Sunday, March 28, 2021

Time of Performance of Contracts

Time of performance is very important to determine transfer of risk (in case of contract that transfer ownership such as sales and donation see Art.1758), cost of maintenance and preservation (see Art.1779-1783) and most importantly to claim damage for non-performance. Although time is not the only cause for non performance, when we think of non-performance the first thing that comes to our mind is probably time of performance. Time of performance greatly affects the benefit parties expect to derive from the contract.


This is especially true when there is market instability which has become the feature of modern economy. The importance of time also depends on the nature of the contract or obligation of the parties. Time of performance generally reminds us an Amharic saying which goes as follows; ‘I am dying this evening but the harvest is in the coming summer.’ 

Like in place of performance, parties are advised to determine time of performance. So performance should be made at agreed time (Art.1756 (1). However the law still plays the gap filling role. As indicated under Art. 1695(1) the law remedies the deficiency of the agreement of the parties. Therefore; where there is no contractually agreed time, contract should be performed when either the debtor Art.1756 (2) or the creditor demand performance (Art.1756 (3). 

This means, once the contract is concluded, time of performance can be determined either by the debtor or creditor. If both of them determine date of performance the earliest date is performance date. The debtor demands earliest performance either to avoid cost of maintenance and preservation or to transfer risk or to relieve him self from psychological burden of debt. Earliest performance can also have its own advantages and disadvantages to the creditor. As indicated under Art. 1756(2) by the phrase forthwith the creditor must take delivery just at the time he is informed to take delivery. Otherwise the debtor may exercise his right under Art. 1779. 

Notice that Art.1756 (3) does not contain the phrase forthwith (see Tilahun, 1989, p.99). Instead it contains the phrase whenever which is retranslated as as soon as by G. Krzeczunowicz (G. Krzeczunowicz 1983, p.104). This means the idea intended to be conveyed by Art. 1756(2) is different from that of Art 1756(3). Therefore; although the creditor may be required to receive payment just at the moment the debtor wants to make payment, the creditor is expected to give reasonable time to the debtor. A creditor never invoke non-performance without giving default notice (Art.1772) and in his default notice he may fix a reasonable period that enables the debtor to carry out his obligation (Art.1774). If he has not fixed time in his default notice or the time is unreasonable he may resort to the remedy provided under Art.1785.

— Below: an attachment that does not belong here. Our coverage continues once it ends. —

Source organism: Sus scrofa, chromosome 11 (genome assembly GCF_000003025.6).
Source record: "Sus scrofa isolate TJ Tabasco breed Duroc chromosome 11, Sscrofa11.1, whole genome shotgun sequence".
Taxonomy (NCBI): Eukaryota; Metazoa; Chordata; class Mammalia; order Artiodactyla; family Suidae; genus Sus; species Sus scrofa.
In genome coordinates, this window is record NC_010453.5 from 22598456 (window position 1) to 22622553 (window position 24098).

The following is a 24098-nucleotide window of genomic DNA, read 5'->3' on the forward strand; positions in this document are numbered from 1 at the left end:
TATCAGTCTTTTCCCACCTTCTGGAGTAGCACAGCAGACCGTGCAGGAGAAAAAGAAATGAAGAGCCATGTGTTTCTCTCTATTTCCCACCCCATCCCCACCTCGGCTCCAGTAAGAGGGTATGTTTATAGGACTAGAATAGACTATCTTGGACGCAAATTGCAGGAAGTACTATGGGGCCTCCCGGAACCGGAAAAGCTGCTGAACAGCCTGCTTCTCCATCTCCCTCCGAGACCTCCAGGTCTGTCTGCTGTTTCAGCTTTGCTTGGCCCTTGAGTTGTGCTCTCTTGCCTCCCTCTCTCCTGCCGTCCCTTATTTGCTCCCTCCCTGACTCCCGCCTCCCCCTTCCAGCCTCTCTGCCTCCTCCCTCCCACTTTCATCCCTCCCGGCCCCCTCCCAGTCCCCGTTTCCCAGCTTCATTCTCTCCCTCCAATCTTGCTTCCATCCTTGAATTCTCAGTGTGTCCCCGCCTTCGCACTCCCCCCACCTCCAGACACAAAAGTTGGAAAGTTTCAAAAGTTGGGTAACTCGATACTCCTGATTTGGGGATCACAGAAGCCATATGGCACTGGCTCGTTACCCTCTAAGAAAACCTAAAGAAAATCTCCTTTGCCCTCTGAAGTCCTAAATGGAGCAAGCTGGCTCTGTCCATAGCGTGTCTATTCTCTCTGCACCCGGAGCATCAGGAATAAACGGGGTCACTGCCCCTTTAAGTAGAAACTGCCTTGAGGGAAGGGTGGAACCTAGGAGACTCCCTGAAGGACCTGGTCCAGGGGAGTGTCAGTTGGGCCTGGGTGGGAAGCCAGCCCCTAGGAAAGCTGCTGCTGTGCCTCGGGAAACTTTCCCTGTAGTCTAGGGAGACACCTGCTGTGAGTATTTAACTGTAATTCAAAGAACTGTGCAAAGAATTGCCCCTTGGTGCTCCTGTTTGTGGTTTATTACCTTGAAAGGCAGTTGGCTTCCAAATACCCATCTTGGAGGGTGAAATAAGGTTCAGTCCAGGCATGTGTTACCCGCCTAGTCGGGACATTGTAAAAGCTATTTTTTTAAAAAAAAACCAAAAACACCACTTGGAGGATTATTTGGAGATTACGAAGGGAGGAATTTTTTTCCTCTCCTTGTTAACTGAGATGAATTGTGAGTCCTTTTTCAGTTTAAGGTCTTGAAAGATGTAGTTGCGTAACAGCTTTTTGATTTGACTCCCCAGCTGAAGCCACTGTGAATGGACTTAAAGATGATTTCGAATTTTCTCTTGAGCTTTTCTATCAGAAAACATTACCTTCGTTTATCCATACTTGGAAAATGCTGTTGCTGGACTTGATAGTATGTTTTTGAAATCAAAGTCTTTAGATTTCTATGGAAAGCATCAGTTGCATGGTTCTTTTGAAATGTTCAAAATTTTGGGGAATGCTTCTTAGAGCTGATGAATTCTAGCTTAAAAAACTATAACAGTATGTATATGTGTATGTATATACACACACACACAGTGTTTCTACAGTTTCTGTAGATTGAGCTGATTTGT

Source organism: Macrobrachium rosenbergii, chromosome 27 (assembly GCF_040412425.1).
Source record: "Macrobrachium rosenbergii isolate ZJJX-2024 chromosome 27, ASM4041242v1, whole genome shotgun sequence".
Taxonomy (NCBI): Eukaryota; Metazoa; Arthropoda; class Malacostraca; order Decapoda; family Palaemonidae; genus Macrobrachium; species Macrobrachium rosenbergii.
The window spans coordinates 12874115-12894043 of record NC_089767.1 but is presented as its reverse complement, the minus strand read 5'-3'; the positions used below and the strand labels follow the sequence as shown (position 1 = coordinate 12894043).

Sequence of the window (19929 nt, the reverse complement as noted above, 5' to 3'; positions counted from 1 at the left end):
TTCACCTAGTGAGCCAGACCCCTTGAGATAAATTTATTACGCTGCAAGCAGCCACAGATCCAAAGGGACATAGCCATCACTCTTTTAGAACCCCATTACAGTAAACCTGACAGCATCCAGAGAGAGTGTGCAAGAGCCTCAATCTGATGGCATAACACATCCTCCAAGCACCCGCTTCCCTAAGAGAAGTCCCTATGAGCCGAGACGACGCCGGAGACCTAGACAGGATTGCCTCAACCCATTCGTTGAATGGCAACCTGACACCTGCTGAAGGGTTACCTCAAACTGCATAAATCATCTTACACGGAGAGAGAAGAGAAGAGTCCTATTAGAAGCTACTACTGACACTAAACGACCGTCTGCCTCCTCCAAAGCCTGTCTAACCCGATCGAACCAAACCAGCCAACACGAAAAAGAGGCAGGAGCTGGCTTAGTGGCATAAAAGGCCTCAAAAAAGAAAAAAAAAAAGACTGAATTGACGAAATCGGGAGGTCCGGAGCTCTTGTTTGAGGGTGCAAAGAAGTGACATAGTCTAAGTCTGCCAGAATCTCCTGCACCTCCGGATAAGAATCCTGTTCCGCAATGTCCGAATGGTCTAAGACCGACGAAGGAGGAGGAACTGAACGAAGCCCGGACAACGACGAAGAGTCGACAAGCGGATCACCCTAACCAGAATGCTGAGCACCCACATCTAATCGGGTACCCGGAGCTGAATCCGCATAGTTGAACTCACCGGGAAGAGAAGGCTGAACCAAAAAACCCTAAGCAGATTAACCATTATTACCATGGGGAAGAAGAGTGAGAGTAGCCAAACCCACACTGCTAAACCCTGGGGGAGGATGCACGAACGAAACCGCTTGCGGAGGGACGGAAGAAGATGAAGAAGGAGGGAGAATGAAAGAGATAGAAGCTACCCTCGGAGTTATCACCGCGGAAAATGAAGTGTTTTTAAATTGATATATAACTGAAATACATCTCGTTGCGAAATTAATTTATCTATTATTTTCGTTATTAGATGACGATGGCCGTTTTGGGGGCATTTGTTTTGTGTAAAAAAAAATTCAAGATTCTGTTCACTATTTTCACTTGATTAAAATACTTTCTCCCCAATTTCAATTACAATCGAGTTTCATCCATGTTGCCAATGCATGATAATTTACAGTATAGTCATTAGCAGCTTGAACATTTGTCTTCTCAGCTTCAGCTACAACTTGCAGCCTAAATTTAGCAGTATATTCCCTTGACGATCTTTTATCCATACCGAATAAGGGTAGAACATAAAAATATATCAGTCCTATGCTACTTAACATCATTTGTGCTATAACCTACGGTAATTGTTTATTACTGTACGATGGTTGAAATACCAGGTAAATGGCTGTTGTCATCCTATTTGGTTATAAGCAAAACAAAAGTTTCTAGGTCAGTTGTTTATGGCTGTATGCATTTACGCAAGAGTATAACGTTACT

In conclusion, time of performance is determined either by contract or unilaterally by any party to the contract and the mere failure to indicate time of performance never makes the contract incomplete. However in the following four cases the debtor may unilaterally postpone time of performance indefinitely (Art.1757 cum.1759, see also G. Krzeczunowicz 1983, p.108-9). This is to reduce the risk of non-performance by the opposite party. As a result Art. 1757 and 1759 exclusively relate to bilateral contracts (see also Girma 2002, p130).

Simultaneous Performance


It is the corollary of unilateral declaration of time of performance. By exercising their right both side of the parties may determine time of performance and that time of performance may be coincided thereby implying simultaneous performance. Even in cases when time of performance for one side of the obligation has been fixed by contract time of performance for the other side of the obligation fixed unilaterally may coincide with contractually fixed time. For example, assume Abrehet and Yitayal entered into a contract of hiring whereby Abrehet agreed to give combiner and harvester to Yitayal for two months and Yitayal agreed to pay a lump sum of birr 5000. Further assume that time of delivery of the combiner and harvester and time of payment of the rent has not been indicated in the contract. Yitayal may demand the delivery of the combiner and harvester and Abrehet has to deliver soon. But Abrehet has also the right to claim payment of the rent at the time Yitayal claims delivery. So coincidence of time of payment is created leading to simultaneous performance. If time of delivery of the combiner and the harvester was contractually agreed to be August 24, Abrehet may unilaterally decide that payment the rent should also be made on August 24, which leads to simultaneous performance. 

However, if time of performance of both sides of the obligation is contractually determined, there is no concept of simultaneous performance; both sides of the obligation should be performed on the date fixed by the contract                          (Art.1757 (1). For example, in the above case if the date of delivery of the combiner and harvester contractually fixed to be May 23 and date of payment agreed to be two months after delivery there is no concept of simultaneous performance.

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